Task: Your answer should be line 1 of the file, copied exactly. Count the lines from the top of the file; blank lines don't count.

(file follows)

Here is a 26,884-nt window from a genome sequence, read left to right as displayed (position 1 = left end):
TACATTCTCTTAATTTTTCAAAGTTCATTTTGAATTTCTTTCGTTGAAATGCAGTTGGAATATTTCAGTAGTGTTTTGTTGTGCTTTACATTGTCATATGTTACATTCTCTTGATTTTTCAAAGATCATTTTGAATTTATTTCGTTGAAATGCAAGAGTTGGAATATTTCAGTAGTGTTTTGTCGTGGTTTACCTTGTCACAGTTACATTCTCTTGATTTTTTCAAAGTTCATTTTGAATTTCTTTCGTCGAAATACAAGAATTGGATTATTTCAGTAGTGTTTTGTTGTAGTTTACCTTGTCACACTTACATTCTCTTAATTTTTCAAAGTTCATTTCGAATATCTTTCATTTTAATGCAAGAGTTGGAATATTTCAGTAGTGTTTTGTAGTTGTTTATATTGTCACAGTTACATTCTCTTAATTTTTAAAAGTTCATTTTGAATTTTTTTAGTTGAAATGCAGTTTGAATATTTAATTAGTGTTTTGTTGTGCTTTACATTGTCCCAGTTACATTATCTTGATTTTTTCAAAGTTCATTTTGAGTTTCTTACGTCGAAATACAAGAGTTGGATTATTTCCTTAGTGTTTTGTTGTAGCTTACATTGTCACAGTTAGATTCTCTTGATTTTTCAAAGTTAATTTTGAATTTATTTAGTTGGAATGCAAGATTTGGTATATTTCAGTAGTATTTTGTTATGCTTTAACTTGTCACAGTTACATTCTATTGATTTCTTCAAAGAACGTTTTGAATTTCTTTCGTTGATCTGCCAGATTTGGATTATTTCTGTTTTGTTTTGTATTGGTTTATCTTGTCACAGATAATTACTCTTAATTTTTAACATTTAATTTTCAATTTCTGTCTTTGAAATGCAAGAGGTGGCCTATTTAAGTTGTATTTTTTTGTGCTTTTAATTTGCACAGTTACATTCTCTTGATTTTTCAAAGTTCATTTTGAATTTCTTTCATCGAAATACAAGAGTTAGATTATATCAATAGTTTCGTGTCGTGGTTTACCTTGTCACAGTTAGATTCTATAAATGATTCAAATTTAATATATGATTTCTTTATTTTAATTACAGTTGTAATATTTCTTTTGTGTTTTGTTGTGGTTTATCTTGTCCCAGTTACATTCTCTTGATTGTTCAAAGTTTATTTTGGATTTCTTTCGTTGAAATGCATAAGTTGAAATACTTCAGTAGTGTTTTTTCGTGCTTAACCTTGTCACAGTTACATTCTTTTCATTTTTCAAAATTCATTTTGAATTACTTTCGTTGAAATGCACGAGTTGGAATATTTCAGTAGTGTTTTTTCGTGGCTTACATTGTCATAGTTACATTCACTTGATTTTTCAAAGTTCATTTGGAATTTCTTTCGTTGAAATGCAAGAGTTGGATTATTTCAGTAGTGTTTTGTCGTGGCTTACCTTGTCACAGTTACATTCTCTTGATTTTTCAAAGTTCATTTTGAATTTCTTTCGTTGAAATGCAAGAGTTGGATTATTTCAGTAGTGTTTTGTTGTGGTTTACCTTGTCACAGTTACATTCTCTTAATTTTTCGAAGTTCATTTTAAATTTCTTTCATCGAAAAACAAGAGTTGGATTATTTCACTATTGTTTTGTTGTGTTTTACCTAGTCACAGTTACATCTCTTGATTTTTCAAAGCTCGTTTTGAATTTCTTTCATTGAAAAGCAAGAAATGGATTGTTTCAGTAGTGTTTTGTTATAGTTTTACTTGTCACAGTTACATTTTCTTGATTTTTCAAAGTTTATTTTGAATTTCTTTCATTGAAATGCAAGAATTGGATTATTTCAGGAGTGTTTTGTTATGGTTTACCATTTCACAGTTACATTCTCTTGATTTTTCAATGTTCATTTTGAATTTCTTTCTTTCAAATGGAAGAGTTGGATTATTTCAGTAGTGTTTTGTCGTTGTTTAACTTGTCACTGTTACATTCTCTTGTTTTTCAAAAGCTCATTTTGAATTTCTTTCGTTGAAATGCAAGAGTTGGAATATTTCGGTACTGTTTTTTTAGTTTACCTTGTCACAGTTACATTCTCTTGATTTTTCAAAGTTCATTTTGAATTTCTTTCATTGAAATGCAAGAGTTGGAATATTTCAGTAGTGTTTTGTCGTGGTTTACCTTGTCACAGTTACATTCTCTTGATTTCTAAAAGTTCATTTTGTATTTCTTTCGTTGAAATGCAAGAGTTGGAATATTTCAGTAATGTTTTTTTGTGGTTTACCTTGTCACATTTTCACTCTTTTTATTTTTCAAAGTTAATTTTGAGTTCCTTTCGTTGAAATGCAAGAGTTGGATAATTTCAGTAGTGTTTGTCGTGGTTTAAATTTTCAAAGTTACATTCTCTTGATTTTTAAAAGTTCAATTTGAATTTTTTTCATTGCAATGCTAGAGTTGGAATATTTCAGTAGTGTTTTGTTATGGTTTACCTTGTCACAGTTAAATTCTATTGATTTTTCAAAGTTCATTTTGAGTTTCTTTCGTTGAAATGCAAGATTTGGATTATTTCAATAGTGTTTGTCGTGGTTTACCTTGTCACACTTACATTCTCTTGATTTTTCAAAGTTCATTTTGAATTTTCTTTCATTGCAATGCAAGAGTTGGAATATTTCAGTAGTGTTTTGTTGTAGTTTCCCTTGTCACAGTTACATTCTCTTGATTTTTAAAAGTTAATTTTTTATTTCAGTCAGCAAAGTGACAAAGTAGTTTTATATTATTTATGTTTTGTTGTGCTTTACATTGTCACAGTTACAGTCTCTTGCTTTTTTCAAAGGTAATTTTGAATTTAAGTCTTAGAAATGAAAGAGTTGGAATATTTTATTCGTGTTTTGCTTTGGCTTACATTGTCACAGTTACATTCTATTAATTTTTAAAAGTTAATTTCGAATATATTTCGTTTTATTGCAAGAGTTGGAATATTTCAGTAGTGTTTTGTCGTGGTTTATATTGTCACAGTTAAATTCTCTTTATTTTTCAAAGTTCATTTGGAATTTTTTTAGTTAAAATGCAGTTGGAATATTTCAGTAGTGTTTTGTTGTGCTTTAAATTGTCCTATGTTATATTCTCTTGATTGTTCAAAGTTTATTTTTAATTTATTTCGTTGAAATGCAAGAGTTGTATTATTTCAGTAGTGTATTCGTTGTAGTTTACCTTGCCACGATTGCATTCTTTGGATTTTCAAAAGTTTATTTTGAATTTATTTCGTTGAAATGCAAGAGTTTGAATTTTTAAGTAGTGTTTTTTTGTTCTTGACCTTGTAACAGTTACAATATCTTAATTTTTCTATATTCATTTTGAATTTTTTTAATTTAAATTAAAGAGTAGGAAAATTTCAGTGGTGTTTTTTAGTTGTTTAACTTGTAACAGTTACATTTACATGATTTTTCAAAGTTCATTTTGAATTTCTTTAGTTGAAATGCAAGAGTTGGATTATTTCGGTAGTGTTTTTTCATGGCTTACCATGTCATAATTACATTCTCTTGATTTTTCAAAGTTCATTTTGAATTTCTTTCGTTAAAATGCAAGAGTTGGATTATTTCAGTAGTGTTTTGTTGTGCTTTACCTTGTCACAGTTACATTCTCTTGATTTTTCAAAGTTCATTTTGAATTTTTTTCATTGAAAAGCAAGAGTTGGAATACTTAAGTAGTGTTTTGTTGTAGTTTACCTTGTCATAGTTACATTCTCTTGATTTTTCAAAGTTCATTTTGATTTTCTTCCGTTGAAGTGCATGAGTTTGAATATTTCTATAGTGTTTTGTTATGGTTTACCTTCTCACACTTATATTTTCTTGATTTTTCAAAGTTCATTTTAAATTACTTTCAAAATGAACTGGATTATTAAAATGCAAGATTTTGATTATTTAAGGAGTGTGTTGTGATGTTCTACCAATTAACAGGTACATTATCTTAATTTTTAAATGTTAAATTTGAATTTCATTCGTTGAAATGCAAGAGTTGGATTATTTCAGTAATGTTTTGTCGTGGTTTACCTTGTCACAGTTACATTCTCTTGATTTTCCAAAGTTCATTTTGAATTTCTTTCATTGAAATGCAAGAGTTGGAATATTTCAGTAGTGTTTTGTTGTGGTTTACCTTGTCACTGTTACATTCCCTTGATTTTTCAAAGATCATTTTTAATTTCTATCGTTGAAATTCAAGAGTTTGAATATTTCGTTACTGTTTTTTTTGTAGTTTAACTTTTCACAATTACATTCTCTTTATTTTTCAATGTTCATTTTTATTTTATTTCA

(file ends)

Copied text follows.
Here is a 26,884-nt window from a genome sequence, read left to right as displayed (position 1 = left end):